The Fanaticism of the Apocalypse: Save the Earth, Punish Human Beings is a critique of modern environmentalism by a French philosopher, Pascal Bruckner. (1) I read it slowly and thoughtfully, savoring its eloquence that is a testament to the elegance of the French language. However, because it is so close to the center of my advocacy, I don’t have confidence that I can do it justice in a description for our readers. Therefore, I quote this brief review from the Amazon website:
“The planet is sick. Human beings are guilty of damaging it. We have to pay. Today, that is the orthodoxy throughout the Western world. Concern about the environment is legitimate, but catastrophism transforms us into cowering children. Distrust of progress and science, calls for individual and collective self-sacrifice to “save the planet” and cultivation of fear: behind the carbon commissars, a dangerous and counterproductive ecological catastrophism is gaining ground.
Bruckner locates the predecessors of today’s ecological catastrophism in Catholicism’s admonishment to give up joy in the present for the sake of eternal life and in Marxism’s demand that individuals forsake personal needs for the sake of a brighter future. Modern society’s susceptibility to this kind of catastrophism derives from what Bruckner calls the “seductions of disaster”, as exemplified by the popular appeal of disaster movies. But ecological catastrophism is harmful in that it draws attention away from other, more solvable problems and injustices in the world in order to focus on something that is portrayed as an Apocalypse. Rather than preaching catastrophe and pessimism, we need to develop a democratic and generous ecology that addresses specific problems in a practical way.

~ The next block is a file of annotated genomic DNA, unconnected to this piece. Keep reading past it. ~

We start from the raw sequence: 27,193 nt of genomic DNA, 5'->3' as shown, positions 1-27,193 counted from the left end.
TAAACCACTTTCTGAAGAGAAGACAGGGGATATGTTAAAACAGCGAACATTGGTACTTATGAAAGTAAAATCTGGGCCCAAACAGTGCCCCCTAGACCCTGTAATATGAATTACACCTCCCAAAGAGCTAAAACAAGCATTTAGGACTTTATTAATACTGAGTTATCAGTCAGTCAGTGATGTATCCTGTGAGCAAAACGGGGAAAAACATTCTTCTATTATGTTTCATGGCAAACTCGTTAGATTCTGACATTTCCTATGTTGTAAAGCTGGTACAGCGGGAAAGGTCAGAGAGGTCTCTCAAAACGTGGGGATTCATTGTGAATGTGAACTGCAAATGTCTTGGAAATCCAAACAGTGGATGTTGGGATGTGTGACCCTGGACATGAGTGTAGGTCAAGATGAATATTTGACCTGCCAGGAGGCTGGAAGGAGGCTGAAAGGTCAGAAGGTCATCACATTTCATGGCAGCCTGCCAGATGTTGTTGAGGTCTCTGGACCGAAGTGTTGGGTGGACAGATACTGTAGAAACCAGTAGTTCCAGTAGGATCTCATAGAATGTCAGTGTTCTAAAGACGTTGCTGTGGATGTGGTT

This sharp and contrarian essay on one of the great issues of our time will be widely read and discussed.”
Here are a few of the themes in this thought-provoking book that struck a chord with us:
Pervasive pessimism of extreme environmentalism
It was some comfort to know that we are not unique in our reaction to the extreme negativity of the branch of environmentalism that is driving the native plant movement in the San Francisco Bay Area. When we walk in the urban forest, which we often do, we enjoy the bird song, the rustle of the wind in the trees that surround us, the flicker of sunlight through the leaves, and the lush green of the understory in places like Mount Sutro. When native plant advocates describe the same places, we often wonder if they inhabit a dark, parallel universe. They see a degenerate, dying forest, being strangled by vegetation, inhabited solely by rats. Destruction is the only cure for the catastrophic disease they see.
We laboriously try to change their perception by providing them with what seem to us irrefutable facts: the opinions of scientists about the health of the forest, including a local professor of urban forestry, detailed censuses of the birds and animals that live in the forest conducted by reputable scientists, the scientific studies about changes in our urban ecosystem that are an inevitable consequence of the rapidly changing environment, the photographic evidence that non-native forests have not “invaded” our open spaces.
Pascal Bruckner explains why these facts fall on the deaf ears and blind eyes of native plant advocates. In an increasingly secular world, extreme environmentalism satisfies many of the same human needs that were satisfied by religious belief in the past. The appeal of religion starts with the deep guilt we often feel for the failings that are an inevitable part of life. Religion offers redemption from guilt, but first it asks us to pay a price in the form of penance for our sins.